Cronos had swallowed his children at birth, but Zeus had been saved by his mother and returned to free his siblings. He knew that allowing Metis to ever have his child would make it impossible to avoid his fate.

Athena was usually said to have been born of Zeus himself. While Metis had been her mother, there was no trace of the Titaness left by the time Athena was born.

As a female Athena would never be able to take Zeus’s throne. And because Metis was rarely named as her mother, there was no threat from the prophecy.

The birth of Athena marked the end of the succession story of the Greek gods. Because Metis only had a daughter and Zeus brought forth the child himself, his had successfully avoided the decree of fate.

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Athena’s birth was thus a reflection of Zeus’s own hold on power. Ending the succession story ensured that Zeus’s reign would not be challenged by another god and that he would rule over Olympus forever.

Athena carried Zeus’s shield not just as a favorite daughter, but because she herself was emblematic of her father’s unchallenged rule.

Furthermore, Athena’s role as the goddess of wisdom was a continued reflection of Zeus’s right to rule forever. Athena was known to only support those whose cause was just and to be a strong enforcer of law, so her close association with her father was a further sign that his reign was meant to be.

Of course, Zeus was still careful to avoid other pitfalls of fate. He eventually married his sister, Hera, after being assured that her children would never be as strong as their father.

Worshippers of Athena took special pride in their patron goddess’s relationship to her father as well. Athena was descended from Zeus himself and only him, making their connection to the king of the gods and his endless rule stronger than it would be if he had only been one of their patron’s two parents.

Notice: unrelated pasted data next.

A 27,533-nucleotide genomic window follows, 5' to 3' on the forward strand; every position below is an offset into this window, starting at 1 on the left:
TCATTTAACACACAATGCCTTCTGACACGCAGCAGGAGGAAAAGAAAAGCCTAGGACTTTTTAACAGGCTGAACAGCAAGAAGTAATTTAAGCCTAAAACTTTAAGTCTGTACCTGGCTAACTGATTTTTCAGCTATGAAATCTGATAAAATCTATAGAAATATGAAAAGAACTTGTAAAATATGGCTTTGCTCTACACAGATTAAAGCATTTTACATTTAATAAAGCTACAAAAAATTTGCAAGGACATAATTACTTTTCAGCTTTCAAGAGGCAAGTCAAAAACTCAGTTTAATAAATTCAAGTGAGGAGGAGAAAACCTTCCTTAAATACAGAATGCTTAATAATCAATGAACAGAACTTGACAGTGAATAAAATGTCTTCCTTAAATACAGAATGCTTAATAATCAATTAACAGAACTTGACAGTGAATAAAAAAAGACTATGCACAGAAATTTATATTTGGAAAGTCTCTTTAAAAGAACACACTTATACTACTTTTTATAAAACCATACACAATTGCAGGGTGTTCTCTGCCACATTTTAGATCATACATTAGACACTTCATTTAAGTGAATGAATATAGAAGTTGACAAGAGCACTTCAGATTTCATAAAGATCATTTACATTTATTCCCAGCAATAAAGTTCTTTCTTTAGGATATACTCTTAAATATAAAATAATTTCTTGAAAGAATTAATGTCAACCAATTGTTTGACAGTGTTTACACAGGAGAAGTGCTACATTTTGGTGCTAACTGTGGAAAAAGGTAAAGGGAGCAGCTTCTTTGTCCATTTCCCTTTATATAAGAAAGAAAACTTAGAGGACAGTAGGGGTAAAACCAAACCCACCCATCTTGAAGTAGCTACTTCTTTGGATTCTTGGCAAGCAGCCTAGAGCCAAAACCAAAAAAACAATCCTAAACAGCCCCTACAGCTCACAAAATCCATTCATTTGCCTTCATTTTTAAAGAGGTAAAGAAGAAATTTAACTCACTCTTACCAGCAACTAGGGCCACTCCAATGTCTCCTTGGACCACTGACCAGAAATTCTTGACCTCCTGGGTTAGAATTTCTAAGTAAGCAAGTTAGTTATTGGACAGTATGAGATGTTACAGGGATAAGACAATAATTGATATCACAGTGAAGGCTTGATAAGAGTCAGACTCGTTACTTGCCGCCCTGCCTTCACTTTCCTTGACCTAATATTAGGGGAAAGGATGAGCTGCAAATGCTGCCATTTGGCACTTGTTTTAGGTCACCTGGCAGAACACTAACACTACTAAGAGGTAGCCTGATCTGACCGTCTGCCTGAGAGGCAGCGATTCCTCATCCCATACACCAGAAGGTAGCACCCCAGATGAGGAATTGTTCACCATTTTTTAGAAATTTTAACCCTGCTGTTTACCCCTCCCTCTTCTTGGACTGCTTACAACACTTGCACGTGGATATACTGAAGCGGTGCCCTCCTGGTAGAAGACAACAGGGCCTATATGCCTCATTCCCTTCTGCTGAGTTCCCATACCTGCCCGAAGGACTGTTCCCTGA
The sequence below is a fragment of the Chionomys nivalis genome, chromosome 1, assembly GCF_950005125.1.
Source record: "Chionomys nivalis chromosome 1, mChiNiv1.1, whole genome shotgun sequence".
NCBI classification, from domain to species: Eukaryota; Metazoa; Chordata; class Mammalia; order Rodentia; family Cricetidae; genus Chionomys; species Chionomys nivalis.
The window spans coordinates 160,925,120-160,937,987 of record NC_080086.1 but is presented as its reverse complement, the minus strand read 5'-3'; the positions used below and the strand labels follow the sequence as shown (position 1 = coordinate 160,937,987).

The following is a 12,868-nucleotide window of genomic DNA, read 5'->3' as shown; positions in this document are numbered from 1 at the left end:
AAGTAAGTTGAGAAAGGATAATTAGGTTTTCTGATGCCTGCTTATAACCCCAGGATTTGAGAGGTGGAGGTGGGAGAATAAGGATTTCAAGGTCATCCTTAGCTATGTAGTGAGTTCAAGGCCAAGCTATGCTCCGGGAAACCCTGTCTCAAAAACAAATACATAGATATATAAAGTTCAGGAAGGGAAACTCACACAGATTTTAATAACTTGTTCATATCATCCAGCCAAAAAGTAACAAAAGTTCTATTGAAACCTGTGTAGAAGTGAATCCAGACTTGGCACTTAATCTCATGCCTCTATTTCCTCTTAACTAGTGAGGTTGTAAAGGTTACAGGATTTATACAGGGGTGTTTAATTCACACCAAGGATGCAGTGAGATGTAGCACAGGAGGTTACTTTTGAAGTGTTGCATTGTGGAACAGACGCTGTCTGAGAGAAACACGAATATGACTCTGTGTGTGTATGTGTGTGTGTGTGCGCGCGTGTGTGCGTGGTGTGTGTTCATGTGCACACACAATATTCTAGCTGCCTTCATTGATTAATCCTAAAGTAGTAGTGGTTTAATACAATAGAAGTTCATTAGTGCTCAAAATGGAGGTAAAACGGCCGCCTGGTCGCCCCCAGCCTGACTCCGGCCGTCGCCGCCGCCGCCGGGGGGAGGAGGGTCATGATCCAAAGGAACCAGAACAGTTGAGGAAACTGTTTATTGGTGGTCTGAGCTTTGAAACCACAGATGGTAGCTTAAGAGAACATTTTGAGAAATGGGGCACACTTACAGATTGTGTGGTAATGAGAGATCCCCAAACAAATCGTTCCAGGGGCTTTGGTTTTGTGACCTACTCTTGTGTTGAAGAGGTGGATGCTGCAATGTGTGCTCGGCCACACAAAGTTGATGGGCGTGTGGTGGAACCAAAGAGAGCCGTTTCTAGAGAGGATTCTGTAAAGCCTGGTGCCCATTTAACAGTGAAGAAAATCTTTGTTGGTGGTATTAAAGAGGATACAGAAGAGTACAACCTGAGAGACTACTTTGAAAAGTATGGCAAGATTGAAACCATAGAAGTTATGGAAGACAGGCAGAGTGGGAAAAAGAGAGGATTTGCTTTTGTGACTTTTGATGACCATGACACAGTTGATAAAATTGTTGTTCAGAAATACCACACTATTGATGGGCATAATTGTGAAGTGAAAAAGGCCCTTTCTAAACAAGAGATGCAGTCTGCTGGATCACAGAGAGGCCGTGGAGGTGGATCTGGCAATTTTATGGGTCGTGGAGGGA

In Summary

Athena was the eldest daughter of Zeus. He swallowed her mother, the Titaness Metis, so that a prophecy could not be fulfilled that said a son would overthrow him.

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Metis, however, was already carrying his child. Athena was born as a fully-grown goddess from her own father’s head.

The goddess of wisdom and war was highly venerated by the people of Greece, and seemed to be held in special esteem by her father as well. She was often seen as his advisor and companion and was frequently shown asking him to rule for just causes.

Athena even carried her father’s shield, the iconic aegis. The use of her father’s shield was so much a part of her character that it became one of her defining attributes.

The birth of Athena did more than just bring to life an important goddess and beloved daughter, however. By stopping the prophecy Zeus was able to avoid the same fate that had befallen his father and grandfather before him.

The birth of Athena was the event that ensured that Zeus’s rule would continue for eternity and he would never have a son who could threaten to take his power.

My name is Mike and for as long as I can remember (too long!) I have been in love with all things related to Mythology. I am the owner and chief researcher at this site. My work has also been published on Buzzfeed and most recently in Time magazine. Please like and share this article if you found it useful.